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Previous Challenge Entry (Level 2 – Intermediate)
Topic: Bridge (07/31/08)

TITLE: Melancholy
By Lisa Keck
07/31/08


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It’d been raining for months. At the beginning of the storm the woman had retreated to her cabin, a little place she’d bought many years ago. She hadn’t been there lately but the first sign of rain had drawn her there. Now she was trapped. All alone she decided to sit out on the porch and work on the sign that’d hung over her door. As long as the wind didn’t blow it was a nice spot to work. She didn’t know why people did it but she decided to name her cabin. She was just cleaning out a cobweb from the letter Y and about to move on to the broken chain when a clap of thunder startled her. She went inside to call her mother but the line was down. “Great, it’s raining too hard to go anywhere and now the phone doesn’t even work.” She muttered to the four walls. They were four of the most drab walls she’d ever seen. She never could decide how to decorate or even if she wanted to. At times the simplicity was quite comforting. The cabin didn’t have any windows when she bought it and she hadn’t gotten around to putting any in. Sometimes when she was inside she’d keep the door open. Usually though, she kept the outside out and the inside in. Lanterns provided adequate light (for doing nothing.)
The rain continued and the woman lost track of time. She’d spent her days inside never getting back to repairing the chain for her sign. One day the quiet woke her from a deep slumber. She stepped out on the porch and realized the rain had stopped. “Hum, clouds must’ve run out of water,” she said to the cold, damp woods that surrounded her property. She looked up at the sky and thought the raincloud moved ever so slightly. The rest of the day she sat on the porch and watched the sky. The cloud ping-ponged overhead, played by a gentle force she couldn’t see. It reminded her of the days of her youth when they’d play just to pass the time. She thought about her father just across the bridge down the road. She had a choice to make. She could finish repairing the sign and hang it up before going back into the cabin or she could go see if floodwater from the recent dam break had washed out the bridge. It was a difficult choice. If the bridge was washed out then she couldn’t get to her father and that frightened her. Night was falling. It was too late to hang a sign and too late for a walk so she decided not to decide.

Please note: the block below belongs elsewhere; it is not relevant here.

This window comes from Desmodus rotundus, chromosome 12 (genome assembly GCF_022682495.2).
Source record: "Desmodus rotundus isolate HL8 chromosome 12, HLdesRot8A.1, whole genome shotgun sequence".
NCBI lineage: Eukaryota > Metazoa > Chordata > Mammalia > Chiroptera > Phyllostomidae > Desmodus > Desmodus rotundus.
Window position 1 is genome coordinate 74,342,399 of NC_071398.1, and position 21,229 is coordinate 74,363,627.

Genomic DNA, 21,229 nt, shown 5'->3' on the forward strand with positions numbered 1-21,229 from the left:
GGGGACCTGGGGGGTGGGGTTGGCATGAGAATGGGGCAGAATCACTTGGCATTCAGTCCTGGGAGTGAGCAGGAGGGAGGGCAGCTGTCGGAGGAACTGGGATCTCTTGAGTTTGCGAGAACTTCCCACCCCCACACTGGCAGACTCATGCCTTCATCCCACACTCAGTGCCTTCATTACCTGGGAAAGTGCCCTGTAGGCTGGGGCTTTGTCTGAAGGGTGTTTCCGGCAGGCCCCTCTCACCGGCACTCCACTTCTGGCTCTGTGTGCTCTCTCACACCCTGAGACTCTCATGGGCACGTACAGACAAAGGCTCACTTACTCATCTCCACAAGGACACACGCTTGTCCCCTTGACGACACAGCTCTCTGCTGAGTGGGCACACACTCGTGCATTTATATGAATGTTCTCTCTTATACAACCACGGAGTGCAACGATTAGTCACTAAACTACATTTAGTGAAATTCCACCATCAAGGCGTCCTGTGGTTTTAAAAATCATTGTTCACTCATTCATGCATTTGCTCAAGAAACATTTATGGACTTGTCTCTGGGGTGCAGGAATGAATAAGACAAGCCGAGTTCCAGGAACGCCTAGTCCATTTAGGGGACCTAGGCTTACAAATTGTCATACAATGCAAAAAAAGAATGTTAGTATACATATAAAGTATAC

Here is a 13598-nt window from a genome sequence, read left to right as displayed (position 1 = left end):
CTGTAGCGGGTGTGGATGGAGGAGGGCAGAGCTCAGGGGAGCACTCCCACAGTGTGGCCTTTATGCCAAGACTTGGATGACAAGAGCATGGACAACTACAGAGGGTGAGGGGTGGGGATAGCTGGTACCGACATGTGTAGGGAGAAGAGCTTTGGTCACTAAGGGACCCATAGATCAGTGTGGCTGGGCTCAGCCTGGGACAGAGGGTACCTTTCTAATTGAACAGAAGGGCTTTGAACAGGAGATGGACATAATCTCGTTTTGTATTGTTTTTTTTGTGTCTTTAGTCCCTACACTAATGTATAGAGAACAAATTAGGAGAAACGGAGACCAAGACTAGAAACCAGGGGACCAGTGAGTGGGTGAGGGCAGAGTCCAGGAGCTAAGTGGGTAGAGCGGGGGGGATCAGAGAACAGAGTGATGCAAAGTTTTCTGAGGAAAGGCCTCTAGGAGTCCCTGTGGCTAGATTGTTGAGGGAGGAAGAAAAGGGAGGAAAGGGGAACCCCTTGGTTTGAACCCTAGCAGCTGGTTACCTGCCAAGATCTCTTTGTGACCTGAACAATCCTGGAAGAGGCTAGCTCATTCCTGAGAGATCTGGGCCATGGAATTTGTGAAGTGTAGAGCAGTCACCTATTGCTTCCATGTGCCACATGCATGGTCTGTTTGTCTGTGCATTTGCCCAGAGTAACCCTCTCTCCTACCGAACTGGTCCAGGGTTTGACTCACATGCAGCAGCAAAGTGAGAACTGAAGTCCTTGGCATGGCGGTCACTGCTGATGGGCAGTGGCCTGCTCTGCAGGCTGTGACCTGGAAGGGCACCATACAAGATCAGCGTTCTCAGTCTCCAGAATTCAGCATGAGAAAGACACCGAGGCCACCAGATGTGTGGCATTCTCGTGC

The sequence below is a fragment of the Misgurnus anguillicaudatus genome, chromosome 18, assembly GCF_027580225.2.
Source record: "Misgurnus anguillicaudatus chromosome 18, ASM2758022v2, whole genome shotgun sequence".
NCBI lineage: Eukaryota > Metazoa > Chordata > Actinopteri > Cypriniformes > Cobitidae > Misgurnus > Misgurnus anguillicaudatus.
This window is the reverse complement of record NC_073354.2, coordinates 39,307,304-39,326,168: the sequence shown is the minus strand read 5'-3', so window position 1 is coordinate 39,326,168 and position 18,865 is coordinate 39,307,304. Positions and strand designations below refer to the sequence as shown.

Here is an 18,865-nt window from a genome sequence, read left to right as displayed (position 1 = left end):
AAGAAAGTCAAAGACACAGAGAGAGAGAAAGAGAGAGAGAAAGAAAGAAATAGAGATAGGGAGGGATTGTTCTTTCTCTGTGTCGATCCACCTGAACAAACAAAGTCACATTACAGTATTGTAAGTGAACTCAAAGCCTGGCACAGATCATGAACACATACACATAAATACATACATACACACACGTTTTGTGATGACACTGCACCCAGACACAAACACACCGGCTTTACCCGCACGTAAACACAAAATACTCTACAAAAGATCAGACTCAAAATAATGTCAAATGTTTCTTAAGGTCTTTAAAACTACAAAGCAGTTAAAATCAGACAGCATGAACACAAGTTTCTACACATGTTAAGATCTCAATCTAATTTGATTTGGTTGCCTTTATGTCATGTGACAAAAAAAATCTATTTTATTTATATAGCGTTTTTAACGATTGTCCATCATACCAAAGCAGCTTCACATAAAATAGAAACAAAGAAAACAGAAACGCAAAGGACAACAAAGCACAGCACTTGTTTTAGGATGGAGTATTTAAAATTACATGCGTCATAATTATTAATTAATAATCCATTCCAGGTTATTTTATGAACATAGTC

The sign which read, “MELANCHOLY” lay on the workbench outside. Inside she slept but her Father just across the unbroken bridge didn’t.


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This article has been read 470 times
Member Comments
Member Date
Verna Cole Mitchell 08/07/08
You really did show melancholy in your piece. I like the way you waited till close to the end to reveal the name of the cottage.
Your story would be easier to read if you would leave a space between paraagraphs.
Marlene Austin08/07/08
Agree with the first comment - double spacing between paragraphs makes the reading much easier. Also, just my suggestion, but for me, breaking the first l-o-n-g paragraph into shorter paragraphs would have made following the thoughts easier - for example, a paragraph describing the woman and the storm; one for the description of the cabin; etc. You did a terrific job with setting and holding the mood for this story. :)
Anita van der Elst08/07/08
Wow! I could relate to a lot of what the MC was going thru. I especially liked the phrase about keeping the outside out & the inside in. I hope the MC eventually gets to her Father.
Holly Westefeld08/08/08
Do I detect some symbolism/allegory here? The father who neither slumbers nor sleeps? I hope your MC chooses to seek out her father rather than to inhabit melancholy permanently.
Lois Hudson08/09/08
This is a great piece of writing, with layer upon layer of meaning, simple at first, but stunning when the depth opens up.
Beckie Stewart08/12/08
Thought-provoking entry.
Debra Martinez08/13/08
Very provocative. It will make me wonder for a long time about this family's relationships. Thanks for writing.
Dan Blankenship 08/13/08
Wow! Great work.

May God bless!

Sincerely,
Dan Blankenship

Hannah Hunter08/14/08
Great opening. It leaves me wanting to know more.